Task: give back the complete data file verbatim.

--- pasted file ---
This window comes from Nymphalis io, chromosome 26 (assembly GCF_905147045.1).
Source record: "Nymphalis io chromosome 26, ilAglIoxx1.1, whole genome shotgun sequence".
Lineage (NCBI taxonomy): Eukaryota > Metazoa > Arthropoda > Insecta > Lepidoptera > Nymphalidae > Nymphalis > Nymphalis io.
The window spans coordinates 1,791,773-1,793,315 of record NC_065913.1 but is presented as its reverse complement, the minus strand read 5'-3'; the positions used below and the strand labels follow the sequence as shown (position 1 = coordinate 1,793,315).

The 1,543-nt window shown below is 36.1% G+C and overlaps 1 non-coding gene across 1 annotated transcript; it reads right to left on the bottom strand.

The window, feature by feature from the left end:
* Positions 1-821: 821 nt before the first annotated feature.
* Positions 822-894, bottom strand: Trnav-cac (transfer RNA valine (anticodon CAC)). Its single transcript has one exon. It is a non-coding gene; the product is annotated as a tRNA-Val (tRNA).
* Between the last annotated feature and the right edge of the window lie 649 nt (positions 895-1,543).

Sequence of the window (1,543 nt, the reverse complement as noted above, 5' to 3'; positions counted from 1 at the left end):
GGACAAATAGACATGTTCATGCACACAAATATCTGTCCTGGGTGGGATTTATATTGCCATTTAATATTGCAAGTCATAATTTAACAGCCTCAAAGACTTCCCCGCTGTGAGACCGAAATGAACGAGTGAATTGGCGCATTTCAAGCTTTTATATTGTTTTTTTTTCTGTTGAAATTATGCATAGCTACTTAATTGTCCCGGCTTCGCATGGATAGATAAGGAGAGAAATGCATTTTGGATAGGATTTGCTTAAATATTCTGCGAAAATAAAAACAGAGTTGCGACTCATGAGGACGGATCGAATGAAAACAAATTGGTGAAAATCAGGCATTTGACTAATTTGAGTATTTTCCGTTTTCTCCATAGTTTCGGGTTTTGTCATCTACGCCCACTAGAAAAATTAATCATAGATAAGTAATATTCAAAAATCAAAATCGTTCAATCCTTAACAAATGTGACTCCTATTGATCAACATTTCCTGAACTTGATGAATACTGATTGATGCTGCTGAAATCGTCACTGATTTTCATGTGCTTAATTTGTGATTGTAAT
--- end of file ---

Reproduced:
This window comes from Nymphalis io, chromosome 26 (assembly GCF_905147045.1).
Source record: "Nymphalis io chromosome 26, ilAglIoxx1.1, whole genome shotgun sequence".
Lineage (NCBI taxonomy): Eukaryota > Metazoa > Arthropoda > Insecta > Lepidoptera > Nymphalidae > Nymphalis > Nymphalis io.
The window spans coordinates 1,791,773-1,793,315 of record NC_065913.1 but is presented as its reverse complement, the minus strand read 5'-3'; the positions used below and the strand labels follow the sequence as shown (position 1 = coordinate 1,793,315).

The 1,543-nt window shown below is 36.1% G+C and overlaps 1 non-coding gene across 1 annotated transcript; it reads right to left on the bottom strand.

The window, feature by feature from the left end:
* Positions 1-821: 821 nt before the first annotated feature.
* Positions 822-894, bottom strand: Trnav-cac (transfer RNA valine (anticodon CAC)). Its single transcript has one exon. It is a non-coding gene; the product is annotated as a tRNA-Val (tRNA).
* Between the last annotated feature and the right edge of the window lie 649 nt (positions 895-1,543).

Sequence of the window (1,543 nt, the reverse complement as noted above, 5' to 3'; positions counted from 1 at the left end):
GGACAAATAGACATGTTCATGCACACAAATATCTGTCCTGGGTGGGATTTATATTGCCATTTAATATTGCAAGTCATAATTTAACAGCCTCAAAGACTTCCCCGCTGTGAGACCGAAATGAACGAGTGAATTGGCGCATTTCAAGCTTTTATATTGTTTTTTTTTCTGTTGAAATTATGCATAGCTACTTAATTGTCCCGGCTTCGCATGGATAGATAAGGAGAGAAATGCATTTTGGATAGGATTTGCTTAAATATTCTGCGAAAATAAAAACAGAGTTGCGACTCATGAGGACGGATCGAATGAAAACAAATTGGTGAAAATCAGGCATTTGACTAATTTGAGTATTTTCCGTTTTCTCCATAGTTTCGGGTTTTGTCATCTACGCCCACTAGAAAAATTAATCATAGATAAGTAATATTCAAAAATCAAAATCGTTCAATCCTTAACAAATGTGACTCCTATTGATCAACATTTCCTGAACTTGATGAATACTGATTGATGCTGCTGAAATCGTCACTGATTTTCATGTGCTTAATTTGTGATTGTAAT